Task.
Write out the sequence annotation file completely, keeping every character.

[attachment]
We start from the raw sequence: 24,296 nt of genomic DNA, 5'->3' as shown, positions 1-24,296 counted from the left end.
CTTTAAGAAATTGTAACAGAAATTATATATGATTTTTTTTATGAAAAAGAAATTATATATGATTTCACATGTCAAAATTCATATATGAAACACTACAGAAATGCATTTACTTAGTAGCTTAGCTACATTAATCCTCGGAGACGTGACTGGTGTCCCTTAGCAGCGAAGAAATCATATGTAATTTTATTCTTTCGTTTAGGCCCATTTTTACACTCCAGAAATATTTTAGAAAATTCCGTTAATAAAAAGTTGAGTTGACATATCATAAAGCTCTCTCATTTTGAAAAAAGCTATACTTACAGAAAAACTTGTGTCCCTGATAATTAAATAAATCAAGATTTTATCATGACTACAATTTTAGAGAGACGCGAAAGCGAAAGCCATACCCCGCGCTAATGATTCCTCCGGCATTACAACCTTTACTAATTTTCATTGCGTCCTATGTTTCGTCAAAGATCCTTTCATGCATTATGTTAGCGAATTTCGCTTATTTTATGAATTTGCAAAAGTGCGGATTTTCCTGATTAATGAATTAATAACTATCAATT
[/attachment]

We start from the raw sequence: 24,296 nt of genomic DNA, 5'->3' as shown, positions 1-24,296 counted from the left end.
CTTTAAGAAATTGTAACAGAAATTATATATGATTTTTTTTATGAAAAAGAAATTATATATGATTTCACATGTCAAAATTCATATATGAAACACTACAGAAATGCATTTACTTAGTAGCTTAGCTACATTAATCCTCGGAGACGTGACTGGTGTCCCTTAGCAGCGAAGAAATCATATGTAATTTTATTCTTTCGTTTAGGCCCATTTTTACACTCCAGAAATATTTTAGAAAATTCCGTTAATAAAAAGTTGAGTTGACATATCATAAAGCTCTCTCATTTTGAAAAAAGCTATACTTACAGAAAAACTTGTGTCCCTGATAATTAAATAAATCAAGATTTTATCATGACTACAATTTTAGAGAGACGCGAAAGCGAAAGCCATACCCCGCGCTAATGATTCCTCCGGCATTACAACCTTTACTAATTTTCATTGCGTCCTATGTTTCGTCAAAGATCCTTTCATGCATTATGTTAGCGAATTTCGCTTATTTTATGAATTTGCAAAAGTGCGGATTTTCCTGATTAATGAATTAATAACTATCAATT